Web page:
Youth leaders affirm their commitment to ending the AIDS epidemic
11 December 2013
Young people from all over Africa reaffirmed their commitment to ensure that AIDS related promises are fully implemented in Africa. Youth leaders made the announcement at a press conference held on 8 December at the XVII International Conference on AIDS and Sexually Transmitted Infections in Africa (ICASA). This was just one of the many events throughout the conference where young people demonstrated their leadership role in the AIDS response.
In an earlier meeting with youth delegates, UNAIDS Executive Director, Michel Sidibé called on young people to ensure that HIV is prominently included in the new post-2015 health and development agenda. He stressed the need for youth leadership in galvanizing a movement for social change and shaping the future of the AIDS response.
At ICASA, the African Young Positives Network (AY+) collected more than 5 000 signatures calling for a specific goal on the end of AIDS by 2030. Many young people, civil society, representatives of international organisations and ICASA participants became signatories of the petition.
UNAIDS Deputy Executive Director, Luiz Loures alongside Julitta Onabanjo, UNFPA Regional Director for eastern and southern Africa, Louise Van Deth, Executive Director of Stop AIDS Now!, Dr Joyce Mumah, youth leader, and Stella Nantumbwe Miss Uganda 2013/14 opened the Youth Pavilion. Speaking at the opening, Dr Loures said UNAIDS and its co-sponsors are committed to keeping young people central to the HIV agenda. He also emphasized on the need for strong and continued youth activism to ensure inclusive and sustained AIDS responses throughout the African continent.
In recognition of young people’s needs, ministers of health and education in eastern and southern Africa agreed to 10 key commitments to scale up comprehensive sexuality education and services for young people in the region. These commitments follow a recent UNESCO report: Young People Today, Time to Act Now, which brings together significant evidence on the challenges posed by the AIDS epidemic among youth in the region, especially for young women.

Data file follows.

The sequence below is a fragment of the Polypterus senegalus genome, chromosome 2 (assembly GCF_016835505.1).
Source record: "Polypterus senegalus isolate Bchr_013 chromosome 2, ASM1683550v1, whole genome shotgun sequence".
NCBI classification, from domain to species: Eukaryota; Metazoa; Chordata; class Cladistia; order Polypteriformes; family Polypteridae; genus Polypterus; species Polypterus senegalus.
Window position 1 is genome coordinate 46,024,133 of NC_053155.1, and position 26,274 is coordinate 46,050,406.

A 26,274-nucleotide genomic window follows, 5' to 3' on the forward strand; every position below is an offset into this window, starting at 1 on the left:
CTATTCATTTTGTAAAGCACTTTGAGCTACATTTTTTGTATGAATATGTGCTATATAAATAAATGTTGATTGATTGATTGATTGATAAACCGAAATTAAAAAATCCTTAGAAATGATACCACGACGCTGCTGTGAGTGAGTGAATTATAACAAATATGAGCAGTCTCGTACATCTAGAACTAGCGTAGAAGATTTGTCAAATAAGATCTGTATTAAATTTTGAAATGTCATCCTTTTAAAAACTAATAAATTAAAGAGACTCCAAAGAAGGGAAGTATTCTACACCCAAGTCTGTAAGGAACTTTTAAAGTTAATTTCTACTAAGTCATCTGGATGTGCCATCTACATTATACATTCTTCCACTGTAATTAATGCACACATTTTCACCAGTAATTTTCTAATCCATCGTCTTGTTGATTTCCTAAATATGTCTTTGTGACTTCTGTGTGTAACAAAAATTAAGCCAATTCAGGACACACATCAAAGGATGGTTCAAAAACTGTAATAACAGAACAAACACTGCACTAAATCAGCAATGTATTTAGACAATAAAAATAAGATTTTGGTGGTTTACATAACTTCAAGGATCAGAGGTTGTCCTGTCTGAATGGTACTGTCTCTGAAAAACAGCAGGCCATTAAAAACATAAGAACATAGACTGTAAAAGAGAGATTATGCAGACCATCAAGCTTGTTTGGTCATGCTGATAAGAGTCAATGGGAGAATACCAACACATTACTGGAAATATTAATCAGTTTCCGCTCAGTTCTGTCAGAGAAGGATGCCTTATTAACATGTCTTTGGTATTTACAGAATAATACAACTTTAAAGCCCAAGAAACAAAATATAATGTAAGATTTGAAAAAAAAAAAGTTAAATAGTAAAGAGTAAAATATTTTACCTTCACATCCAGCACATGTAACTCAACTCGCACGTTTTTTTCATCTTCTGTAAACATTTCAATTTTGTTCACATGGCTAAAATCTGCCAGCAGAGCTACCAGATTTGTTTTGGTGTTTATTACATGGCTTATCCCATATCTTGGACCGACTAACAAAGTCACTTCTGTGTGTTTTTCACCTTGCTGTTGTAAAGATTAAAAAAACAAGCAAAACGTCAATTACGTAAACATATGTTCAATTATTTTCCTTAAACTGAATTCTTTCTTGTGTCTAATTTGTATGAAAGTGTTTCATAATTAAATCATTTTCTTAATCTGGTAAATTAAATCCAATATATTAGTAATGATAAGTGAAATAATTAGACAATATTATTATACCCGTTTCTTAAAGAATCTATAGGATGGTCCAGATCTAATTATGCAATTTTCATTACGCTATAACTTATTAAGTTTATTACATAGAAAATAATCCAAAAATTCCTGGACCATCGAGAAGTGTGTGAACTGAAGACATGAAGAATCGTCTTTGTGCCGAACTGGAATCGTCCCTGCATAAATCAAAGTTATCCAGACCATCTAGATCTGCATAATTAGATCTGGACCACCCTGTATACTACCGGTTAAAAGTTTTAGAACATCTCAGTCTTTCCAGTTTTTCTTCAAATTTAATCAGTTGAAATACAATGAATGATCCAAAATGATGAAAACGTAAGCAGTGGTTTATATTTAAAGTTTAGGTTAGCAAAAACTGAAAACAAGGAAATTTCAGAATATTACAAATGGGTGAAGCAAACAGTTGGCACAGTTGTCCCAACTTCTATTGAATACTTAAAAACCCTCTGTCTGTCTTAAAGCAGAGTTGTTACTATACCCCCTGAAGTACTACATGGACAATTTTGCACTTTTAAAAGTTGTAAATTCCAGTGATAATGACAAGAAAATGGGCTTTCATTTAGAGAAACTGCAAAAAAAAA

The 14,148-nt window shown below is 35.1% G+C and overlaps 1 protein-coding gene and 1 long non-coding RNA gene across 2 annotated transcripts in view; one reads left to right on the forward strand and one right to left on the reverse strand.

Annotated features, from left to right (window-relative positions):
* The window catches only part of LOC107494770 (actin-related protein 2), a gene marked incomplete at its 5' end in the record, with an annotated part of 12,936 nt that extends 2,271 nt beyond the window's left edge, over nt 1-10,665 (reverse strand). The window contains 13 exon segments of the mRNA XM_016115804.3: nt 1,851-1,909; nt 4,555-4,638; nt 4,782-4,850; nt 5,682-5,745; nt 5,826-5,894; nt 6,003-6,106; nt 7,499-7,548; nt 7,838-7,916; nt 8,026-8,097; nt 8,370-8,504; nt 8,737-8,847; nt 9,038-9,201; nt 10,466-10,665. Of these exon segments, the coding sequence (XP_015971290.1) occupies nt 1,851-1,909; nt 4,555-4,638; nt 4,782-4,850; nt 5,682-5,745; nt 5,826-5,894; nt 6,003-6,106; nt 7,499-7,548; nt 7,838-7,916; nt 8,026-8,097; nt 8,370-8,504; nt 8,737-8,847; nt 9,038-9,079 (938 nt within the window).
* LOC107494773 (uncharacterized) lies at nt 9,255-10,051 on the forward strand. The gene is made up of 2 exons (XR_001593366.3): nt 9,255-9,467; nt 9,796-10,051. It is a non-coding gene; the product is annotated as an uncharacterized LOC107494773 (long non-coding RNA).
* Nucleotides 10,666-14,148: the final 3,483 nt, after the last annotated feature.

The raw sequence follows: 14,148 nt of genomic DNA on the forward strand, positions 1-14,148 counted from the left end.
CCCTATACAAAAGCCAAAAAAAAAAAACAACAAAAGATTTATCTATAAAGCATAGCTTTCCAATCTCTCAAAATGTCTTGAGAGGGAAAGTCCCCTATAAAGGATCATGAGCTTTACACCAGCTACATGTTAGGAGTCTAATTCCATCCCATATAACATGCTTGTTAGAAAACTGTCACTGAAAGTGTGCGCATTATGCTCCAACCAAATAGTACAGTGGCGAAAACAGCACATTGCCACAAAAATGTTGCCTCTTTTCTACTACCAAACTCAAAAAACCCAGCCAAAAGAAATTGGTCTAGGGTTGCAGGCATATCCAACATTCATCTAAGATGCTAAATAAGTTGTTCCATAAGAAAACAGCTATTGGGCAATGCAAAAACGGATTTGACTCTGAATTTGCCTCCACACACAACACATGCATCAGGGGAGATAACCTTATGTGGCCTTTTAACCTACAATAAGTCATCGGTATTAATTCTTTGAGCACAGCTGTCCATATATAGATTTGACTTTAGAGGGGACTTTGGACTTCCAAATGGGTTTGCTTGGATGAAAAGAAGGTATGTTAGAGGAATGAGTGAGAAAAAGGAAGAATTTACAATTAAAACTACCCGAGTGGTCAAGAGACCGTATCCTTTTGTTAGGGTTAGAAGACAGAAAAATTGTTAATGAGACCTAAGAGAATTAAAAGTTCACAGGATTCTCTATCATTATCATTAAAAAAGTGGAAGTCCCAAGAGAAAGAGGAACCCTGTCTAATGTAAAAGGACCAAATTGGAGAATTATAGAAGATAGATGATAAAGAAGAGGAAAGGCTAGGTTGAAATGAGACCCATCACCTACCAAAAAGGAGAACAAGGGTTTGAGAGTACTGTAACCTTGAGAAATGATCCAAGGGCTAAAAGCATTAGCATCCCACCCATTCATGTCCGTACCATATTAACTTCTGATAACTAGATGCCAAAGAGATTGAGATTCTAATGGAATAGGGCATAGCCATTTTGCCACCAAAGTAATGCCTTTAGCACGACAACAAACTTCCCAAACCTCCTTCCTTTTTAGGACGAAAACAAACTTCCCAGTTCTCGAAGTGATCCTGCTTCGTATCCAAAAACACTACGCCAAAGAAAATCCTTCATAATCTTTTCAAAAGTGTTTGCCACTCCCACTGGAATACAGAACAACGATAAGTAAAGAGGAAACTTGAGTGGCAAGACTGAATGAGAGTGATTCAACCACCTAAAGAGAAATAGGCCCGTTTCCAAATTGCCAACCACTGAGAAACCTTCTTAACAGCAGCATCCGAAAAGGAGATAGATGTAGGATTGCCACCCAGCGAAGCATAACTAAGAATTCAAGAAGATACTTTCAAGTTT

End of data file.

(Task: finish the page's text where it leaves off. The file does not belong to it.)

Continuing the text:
In 2012, an estimated 780 000 youth between the ages of 15-24 were newly infected with HIV in the world and 560 000 of new infections among young people occurred in Africa during the same year.
“We need to make sure that we have an HIV goal to end the AIDS epidemic by 2030. Ending AIDS depends on three things – zero new HIV infections, zero discrimination and zero AIDS related deaths. It can be achieved”
“HIV doesn’t discriminate. So why should we discriminate against each other? The fight against this epidemic should focus on inclusion. I have decided to play my part as a musician to ensure that no one is left behind.”
“As young political leaders, young people need to think about how they claim the space for the post-2015 agenda. They need to push leaders at political space and not just at service delivery or systems level. This requires putting accountability on national leaders.”
“The AIDS response should be cognisant of local complexities and should not be a ‘one size fits all’. AIDS is a global challenge but we need to make sure that the science and HIV programmes are tailored for the local setting.”
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